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Motorcycle Touring - Take a Long Trip on Your Motorcycle

By Walter F. Kern

The dictionary defines a tour as "a journey for business, pleasure or education often involving a series of stops and ending at the starting point." Thus a tour is a complete circuit.

Motorcycle touring has always been a part of motorcycling. Early riders wanted to jump on their motorcycles and ride to see what was over the next hill. Of course the roads weren't too good in those days and travel could be slow. Bill Stermer in his book, Motorcycle Touring and Travel: A Handbook of Travel by Motorcycle, says:

"The bike on which most people choose to tour tends to be the one they own at the time."

This was certainly true early on before the advent of the heavyweight touring motorcycles of the last twenty-five years.

Ann Ferrar in her book, Hear Me Roar: Women, Motorcycles and the Rapture of the Road, New Ed., says that long distance touring started as early as 1906 by W.C. Chadeayne who rode coast-to-coast on a motorcycle when roads as we know them were non-existent. Ferrar also relates how the earliest touring pioneers were women:

"The daughter-mother duo of Effie and Avis Hotchkiss achieved a personal victory over the continent. It was 1915, a year after the outbreak of World War I. Effie had been working on Wall Street. The 'rush and clatter and monotony and tension' began to wear on her nerves, so she bought a Harley. With her mother, Avis, she embarked on a circuitous, five-thousand-mile journey to see the Panama-Pacific International Exposition in San Francisco. Three months later, the Hotchkisses rode the sidecar rig onto the beach and christened the Pacific with a jar of Atlantic Ocean water they'd carried with them. They rode back to New York and were the first known women to make a round-trip, transcontinental motorcycle journey alone."

They were probably the first tourers by the definition above.

These early pioneers were tourers without knowing it. All they really wanted to do was ride their motorcycles to a particular destination and have fun doing it. The journey itself was the best part. That is the essence of touring.

Learning to tour is usually evolutionary. First you learn to ride and then progressively start riding longer and longer distances. You carry just enough on the bike to survive. As the distances increase, you find you have to stay overnight. Thus, you begin to carry more and more on the bike and require more storage places. A tank bag is added, then saddlebags and then larger hard bags. You find that the bike is getting too small to carry what you need and still allow you to be comfortable on the machine. You purchase a larger bike, perhaps with a fairing and a trunk. You may be getting in the heavyweight class now such as a Honda Gold Wing, a Harley-Davidson dresser, a BMW touring bike, or other heavyweight tourer.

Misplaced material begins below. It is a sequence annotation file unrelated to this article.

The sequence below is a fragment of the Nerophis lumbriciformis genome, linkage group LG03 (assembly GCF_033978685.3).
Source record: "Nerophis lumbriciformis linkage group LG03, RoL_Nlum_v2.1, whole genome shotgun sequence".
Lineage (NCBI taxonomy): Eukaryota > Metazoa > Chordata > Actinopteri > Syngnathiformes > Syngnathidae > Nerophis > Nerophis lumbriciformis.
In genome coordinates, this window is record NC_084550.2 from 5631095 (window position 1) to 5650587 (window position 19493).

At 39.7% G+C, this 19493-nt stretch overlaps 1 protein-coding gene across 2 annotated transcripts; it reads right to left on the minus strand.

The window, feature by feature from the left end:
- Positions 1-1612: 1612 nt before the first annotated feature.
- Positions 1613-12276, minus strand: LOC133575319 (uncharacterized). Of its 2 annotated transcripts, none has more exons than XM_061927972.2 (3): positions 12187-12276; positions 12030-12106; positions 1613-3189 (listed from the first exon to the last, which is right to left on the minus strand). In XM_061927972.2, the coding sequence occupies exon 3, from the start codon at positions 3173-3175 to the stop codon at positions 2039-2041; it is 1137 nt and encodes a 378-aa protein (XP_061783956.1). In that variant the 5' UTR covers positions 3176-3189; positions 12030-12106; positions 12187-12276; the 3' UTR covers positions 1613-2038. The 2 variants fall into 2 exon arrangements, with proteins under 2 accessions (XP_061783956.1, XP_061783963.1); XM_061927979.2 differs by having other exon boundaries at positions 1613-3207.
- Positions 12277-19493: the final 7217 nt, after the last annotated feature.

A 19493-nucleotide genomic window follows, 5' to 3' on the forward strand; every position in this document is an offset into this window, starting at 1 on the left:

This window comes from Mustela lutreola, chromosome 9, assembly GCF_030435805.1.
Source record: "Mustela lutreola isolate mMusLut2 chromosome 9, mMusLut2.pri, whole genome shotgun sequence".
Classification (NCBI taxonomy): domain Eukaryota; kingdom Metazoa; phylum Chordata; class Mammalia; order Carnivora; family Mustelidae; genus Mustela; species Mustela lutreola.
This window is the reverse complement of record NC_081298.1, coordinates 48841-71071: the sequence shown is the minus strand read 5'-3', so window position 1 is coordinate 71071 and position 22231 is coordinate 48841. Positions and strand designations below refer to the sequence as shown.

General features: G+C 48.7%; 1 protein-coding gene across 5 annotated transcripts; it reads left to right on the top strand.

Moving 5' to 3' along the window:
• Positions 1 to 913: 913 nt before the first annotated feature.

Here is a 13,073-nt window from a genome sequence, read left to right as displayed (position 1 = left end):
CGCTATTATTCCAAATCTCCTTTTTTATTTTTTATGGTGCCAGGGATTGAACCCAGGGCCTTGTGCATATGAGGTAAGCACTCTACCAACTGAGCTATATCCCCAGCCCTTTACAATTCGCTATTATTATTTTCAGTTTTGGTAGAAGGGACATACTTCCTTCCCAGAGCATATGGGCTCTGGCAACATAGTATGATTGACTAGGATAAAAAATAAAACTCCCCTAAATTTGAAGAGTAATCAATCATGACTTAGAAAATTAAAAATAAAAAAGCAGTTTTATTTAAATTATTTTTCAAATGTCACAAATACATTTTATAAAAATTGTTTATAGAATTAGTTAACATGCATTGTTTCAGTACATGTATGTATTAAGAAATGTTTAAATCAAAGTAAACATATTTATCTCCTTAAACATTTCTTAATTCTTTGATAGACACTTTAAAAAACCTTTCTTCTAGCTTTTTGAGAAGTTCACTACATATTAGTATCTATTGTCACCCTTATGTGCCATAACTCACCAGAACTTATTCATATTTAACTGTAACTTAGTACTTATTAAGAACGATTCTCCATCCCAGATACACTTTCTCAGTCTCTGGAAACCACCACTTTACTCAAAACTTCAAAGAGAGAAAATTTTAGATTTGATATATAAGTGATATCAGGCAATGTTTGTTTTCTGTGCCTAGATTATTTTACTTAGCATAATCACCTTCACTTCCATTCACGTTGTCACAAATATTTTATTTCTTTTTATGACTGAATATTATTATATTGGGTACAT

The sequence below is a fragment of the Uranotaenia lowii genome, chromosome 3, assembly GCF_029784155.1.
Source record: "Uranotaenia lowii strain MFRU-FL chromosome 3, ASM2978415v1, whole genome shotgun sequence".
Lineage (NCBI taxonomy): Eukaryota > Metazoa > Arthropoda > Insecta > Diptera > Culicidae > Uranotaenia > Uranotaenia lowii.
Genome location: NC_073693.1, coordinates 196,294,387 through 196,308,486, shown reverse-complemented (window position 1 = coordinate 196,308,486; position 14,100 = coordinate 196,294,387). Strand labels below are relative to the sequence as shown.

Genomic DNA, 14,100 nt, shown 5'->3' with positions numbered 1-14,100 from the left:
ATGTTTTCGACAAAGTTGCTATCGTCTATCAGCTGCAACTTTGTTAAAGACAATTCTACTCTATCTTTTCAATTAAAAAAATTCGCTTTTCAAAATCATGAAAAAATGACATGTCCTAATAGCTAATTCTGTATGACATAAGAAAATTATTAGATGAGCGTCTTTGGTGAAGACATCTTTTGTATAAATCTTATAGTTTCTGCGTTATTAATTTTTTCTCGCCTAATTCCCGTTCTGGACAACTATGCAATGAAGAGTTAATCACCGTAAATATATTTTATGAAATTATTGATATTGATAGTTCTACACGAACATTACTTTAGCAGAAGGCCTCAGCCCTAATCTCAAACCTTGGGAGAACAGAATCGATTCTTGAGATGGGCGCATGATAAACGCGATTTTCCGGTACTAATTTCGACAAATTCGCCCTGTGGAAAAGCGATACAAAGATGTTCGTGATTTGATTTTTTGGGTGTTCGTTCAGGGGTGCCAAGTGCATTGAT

You can even create a map of the states you've ridden in, such as the following map that depicts where I've ridden.


create your own personalized map of the USA or check out our California travel guide

Touring is usually done in small groups but solo riding is popular too. Some even participate in guided tours and leave all the planning to experts. Many riders tour annually to special rallies such as the Sturgis Rally held in Sturgis, SD the first part of August. The 68th anniversary of this rally is being celebrated in 2008. Not everyone can make it to this rally expected to draw from 500,000 to a million riders so you can always view the Sturgis Web Cams to see what's going on.

Individuals may tour for pleasure or to promote a cause such as the recent Pony Express 2007 Tour to raise funds for breast cancer research.

As you tour more and more you'll find that your list of things to take along changes. At first you are a minimalist and take a change of clothes, a credit card and a cell phone. Then you start adding on. You have to "take your stuff." You may find that a packing list becomes a necessity so insure that you haven't forgotten anything. I use such a packing list and I makesit available on this site.

For a complete guide to motorcycle touring, the book by Bill Stermer mentioned above is a requirement. Bill covers everything about touring in one place.

Some can't get enough of touring and think nothing of riding from New York to Chicago for a good cup of coffee at a favorite café. Some have ridden around the world. Jim Rogers wrote Investment Biker: Around the World with Jim Rogers to document his trip around the world on a BMW motorcycle.

Others participate in individual tests of personal endurance such as the Iron Butt Rally or the Four Corners run. There is no limit to the distance you may be compelled to go on a tour.

Touring on a motorcycle is one of the joys of life at least to us who are experienced motorcyclists. Don't try any long distance touring until you've mastered all the secrets of riding and handling yourself in traffic and all kinds of weather.

Touring is a total experience. It's you and your machine working together in nature, allowing you total freedom to travel anywhere on the face of the earth and return.

Touring is a complete circuit -- one that will make you a complete rider.

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